Government

Banned Medical Colleges Allegedly Used Journalist to Bribe Health Ministry Officials

According to a CBI investigation, medical colleges debarred by the Supreme Court paid health ministry officials large sums to try and get the order lifted.

The FIR in the case was registered by the CBI on August 3. Credit: PTI

The FIR in the case was registered by the CBI on August 3. Credit: PTI

New Delhi: Central Bureau of Investigation (CBI) officers tracking the calls of certain management officials at medical colleges say they have uncovered a nexus between the officials and “unknown public servants” at the Ministry of Health and Family Welfare. They were apparently “trying to obtain favourable orders from the government officials”.

The medical colleges in question had been debarred by the Supreme Court from admitting any students for a couple of years because of sub-standard facilities.

Questions about role of journalist 

Preliminary investigation by the CBI had also revealed that a senior editor with a well-known Hindi news channel allegedly played a role in the deals being struck. Though the name of the editor, who is known to be close to an influential politician in the current establishment, has not been mentioned in the FIR, sources said he was asked by his channel to stand down till the air is cleared. The channel apparently did not want to be seen as supporting him if he is summoned by the CBI for questioning in the case.

‘Illegal gratification to influence public servants’

The FIR in the case was registered by the CBI on August 3, 2017 under sections 120-B of the Indian Penal Code and Sections 8 and 12 of the Prevention of Corruption Act for criminal conspiracy and taking and offering illegal gratification by corrupt and illegal means to influence public servants.

In its report, the police superintendent, CBI, stated that two of the accused, Narender Singh and Kunwar Nishant Singh, both residents of Vasant Kunj in Delhi, were managing the affairs of the World College of Medical Sciences and Research and Hospital in Jhajjar, Haryana.

This college, as per the CBI, was one of the colleges which have been barred by the government from admitting medical students for the next one or two years because they were providing “substandard facilities” or because there was “non-fulfilment of the required quota”.

The ministry had first barred 23 medical colleges for not abiding by the standards set by the Medical Council of India. Subsequently, it had in July this year banned 32 private medical colleges from admitting students for two years. The ministry had also made the colleges forfeit a security deposit of Rs 2 crore each, while allowing 4,000 undergraduate students to continue studying at these institutes.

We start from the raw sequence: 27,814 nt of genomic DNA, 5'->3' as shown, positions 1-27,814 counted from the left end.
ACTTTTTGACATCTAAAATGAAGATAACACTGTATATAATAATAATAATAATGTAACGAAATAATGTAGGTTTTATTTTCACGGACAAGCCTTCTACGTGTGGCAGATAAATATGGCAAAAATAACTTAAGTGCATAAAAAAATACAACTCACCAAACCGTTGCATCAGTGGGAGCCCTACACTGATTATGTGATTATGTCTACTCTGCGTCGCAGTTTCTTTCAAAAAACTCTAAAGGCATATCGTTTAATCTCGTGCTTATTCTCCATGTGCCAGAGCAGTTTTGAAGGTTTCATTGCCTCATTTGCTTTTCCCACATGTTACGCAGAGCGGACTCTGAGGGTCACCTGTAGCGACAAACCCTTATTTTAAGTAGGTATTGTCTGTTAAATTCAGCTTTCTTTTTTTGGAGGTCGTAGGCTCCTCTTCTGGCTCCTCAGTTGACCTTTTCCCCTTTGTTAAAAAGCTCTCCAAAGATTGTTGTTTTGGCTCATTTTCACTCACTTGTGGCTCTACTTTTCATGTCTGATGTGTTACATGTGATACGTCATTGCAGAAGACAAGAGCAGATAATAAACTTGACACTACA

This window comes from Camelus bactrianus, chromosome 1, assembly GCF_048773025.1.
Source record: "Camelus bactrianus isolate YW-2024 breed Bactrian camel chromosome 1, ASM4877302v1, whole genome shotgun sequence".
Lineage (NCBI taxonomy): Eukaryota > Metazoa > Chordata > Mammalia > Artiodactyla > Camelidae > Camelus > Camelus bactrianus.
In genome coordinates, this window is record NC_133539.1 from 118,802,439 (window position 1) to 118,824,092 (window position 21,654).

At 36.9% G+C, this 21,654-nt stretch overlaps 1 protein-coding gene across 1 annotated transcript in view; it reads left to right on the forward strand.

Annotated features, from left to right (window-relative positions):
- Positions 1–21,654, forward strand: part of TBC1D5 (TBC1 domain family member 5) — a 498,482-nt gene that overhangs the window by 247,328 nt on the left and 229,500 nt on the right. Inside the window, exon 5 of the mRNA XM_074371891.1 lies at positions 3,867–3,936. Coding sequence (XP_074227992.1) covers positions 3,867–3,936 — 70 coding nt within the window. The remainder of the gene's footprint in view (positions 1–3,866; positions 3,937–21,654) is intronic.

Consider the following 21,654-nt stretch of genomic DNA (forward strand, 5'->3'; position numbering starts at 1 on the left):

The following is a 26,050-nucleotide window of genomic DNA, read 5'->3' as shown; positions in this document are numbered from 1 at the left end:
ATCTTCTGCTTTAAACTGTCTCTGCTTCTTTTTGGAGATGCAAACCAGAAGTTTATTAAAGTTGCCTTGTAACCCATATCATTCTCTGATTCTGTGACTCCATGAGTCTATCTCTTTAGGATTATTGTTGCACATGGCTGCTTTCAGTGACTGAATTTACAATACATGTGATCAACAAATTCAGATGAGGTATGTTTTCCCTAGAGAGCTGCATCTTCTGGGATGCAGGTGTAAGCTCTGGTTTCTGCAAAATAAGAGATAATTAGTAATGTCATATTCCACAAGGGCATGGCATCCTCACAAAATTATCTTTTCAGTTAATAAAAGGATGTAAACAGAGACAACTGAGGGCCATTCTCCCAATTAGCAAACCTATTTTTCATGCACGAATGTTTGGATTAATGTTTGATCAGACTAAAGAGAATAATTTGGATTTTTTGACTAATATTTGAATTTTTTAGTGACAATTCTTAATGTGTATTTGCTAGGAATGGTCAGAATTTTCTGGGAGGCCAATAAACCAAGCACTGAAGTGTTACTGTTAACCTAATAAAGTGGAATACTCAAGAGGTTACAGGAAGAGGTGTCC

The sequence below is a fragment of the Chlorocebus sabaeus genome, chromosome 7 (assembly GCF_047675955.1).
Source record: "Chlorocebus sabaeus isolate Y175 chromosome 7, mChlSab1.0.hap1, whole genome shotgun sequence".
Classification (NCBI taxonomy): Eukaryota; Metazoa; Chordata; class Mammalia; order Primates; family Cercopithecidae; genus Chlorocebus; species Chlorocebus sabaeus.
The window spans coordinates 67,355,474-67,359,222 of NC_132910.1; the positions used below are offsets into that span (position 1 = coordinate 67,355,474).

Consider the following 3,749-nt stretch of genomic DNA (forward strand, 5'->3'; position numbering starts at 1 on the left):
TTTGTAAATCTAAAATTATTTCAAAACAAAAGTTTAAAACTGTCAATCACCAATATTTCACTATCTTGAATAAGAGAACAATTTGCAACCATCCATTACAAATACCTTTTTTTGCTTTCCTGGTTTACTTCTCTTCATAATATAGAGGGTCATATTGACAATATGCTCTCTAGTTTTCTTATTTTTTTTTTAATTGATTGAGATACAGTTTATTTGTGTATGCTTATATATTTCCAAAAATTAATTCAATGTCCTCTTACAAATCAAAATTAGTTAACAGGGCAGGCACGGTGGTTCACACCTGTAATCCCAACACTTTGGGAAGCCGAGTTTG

However, the CBI probe has shown that the action against the medical colleges probably provided a perfect way for some top functionaries and middlemen to make money on the sly, while overall the ministry gave the impression that it was out to clean and streamline the system.

Accused were in touch with ‘unknown public servants’

The CBI said the two had been pursuing the matter through regular meetings in New Delhi and that 23 colleges had also challenged the debarment in the Supreme Court. However, as the apex court had directed the government to consider afresh the materials on record, quoting sources the CBI information stated that “the above mentioned persons have been trying to get the orders of debarment overturned through the ministry and in this regard have been contacting various persons who have assured them of helping them in this regard in lieu of huge illegal gratification for the concerned unknown public servants”.

About the other persons, Vaibhav Sharma and V.K. Sharma, both residents of Sector 44, Noida and not directly linked to the medical colleges in question, who have also been named as accused in the FIR, the CBI stated that the Singhs were in touch with the Sharmas, “who further through their close contacts are claiming proximity with the senior functionaries of the Ministry of Health and Family Welfare and have given assurance to the college management for assistance in getting favourable orders.”

Noting that “however, huge illegal gratification has been demanded by them in this regard”, the CBI stated that the four accused were trying to obtain favourable orders from the government officials. The agency, quoting a “source”, also stated that “the illegal gratification was likely to be delivered to Vaibhav Sharma and V.K. Sharma for influencing and inducing senior functionaries of the Ministry of Health and Family Welfare by corrupt or illegal means through their contacts”.

The case, being investigated by inspector Yasir Arafat, has exposed a deep nexus between high-ranking ministry functionaries and middlemen who have been operating in the corridors of power and helping businesses get a legal cloak for their unlawful operations.

Kunwar Nishant and the Sharmas were arrested last Saturday and placed in five-day police custody, according to a DNA report.